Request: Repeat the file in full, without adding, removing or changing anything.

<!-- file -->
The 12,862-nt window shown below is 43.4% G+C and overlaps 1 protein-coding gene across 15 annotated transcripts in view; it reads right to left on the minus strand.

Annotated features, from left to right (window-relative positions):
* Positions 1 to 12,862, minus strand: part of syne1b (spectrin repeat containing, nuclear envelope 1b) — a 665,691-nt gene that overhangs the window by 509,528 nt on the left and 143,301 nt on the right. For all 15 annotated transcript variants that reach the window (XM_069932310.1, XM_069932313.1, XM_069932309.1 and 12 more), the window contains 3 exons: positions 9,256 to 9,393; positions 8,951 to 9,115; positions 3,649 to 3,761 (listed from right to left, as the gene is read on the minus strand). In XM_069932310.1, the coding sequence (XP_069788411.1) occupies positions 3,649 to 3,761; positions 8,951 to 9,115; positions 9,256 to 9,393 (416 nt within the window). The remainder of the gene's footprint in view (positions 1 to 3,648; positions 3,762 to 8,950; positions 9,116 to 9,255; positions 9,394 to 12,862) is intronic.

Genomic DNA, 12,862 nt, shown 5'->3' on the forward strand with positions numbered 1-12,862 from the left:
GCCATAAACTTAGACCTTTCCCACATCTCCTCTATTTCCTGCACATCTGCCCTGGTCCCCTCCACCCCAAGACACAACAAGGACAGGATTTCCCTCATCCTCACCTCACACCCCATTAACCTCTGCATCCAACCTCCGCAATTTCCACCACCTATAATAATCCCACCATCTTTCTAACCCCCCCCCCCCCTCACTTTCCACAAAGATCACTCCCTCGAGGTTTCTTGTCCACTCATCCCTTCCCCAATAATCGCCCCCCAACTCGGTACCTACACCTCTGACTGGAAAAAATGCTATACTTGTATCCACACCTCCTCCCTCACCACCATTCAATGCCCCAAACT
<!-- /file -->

The 12,862-nt window shown below is 43.4% G+C and overlaps 1 protein-coding gene across 15 annotated transcripts in view; it reads right to left on the minus strand.

Annotated features, from left to right (window-relative positions):
* Positions 1 to 12,862, minus strand: part of syne1b (spectrin repeat containing, nuclear envelope 1b) — a 665,691-nt gene that overhangs the window by 509,528 nt on the left and 143,301 nt on the right. For all 15 annotated transcript variants that reach the window (XM_069932310.1, XM_069932313.1, XM_069932309.1 and 12 more), the window contains 3 exons: positions 9,256 to 9,393; positions 8,951 to 9,115; positions 3,649 to 3,761 (listed from right to left, as the gene is read on the minus strand). In XM_069932310.1, the coding sequence (XP_069788411.1) occupies positions 3,649 to 3,761; positions 8,951 to 9,115; positions 9,256 to 9,393 (416 nt within the window). The remainder of the gene's footprint in view (positions 1 to 3,648; positions 3,762 to 8,950; positions 9,116 to 9,255; positions 9,394 to 12,862) is intronic.

Genomic DNA, 12,862 nt, shown 5'->3' on the forward strand with positions numbered 1-12,862 from the left:
GCCATAAACTTAGACCTTTCCCACATCTCCTCTATTTCCTGCACATCTGCCCTGGTCCCCTCCACCCCAAGACACAACAAGGACAGGATTTCCCTCATCCTCACCTCACACCCCATTAACCTCTGCATCCAACCTCCGCAATTTCCACCACCTATAATAATCCCACCATCTTTCTAACCCCCCCCCCCCCTCACTTTCCACAAAGATCACTCCCTCGAGGTTTCTTGTCCACTCATCCCTTCCCCAATAATCGCCCCCCAACTCGGTACCTACACCTCTGACTGGAAAAAATGCTATACTTGTATCCACACCTCCTCCCTCACCACCATTCAATGCCCCAAACT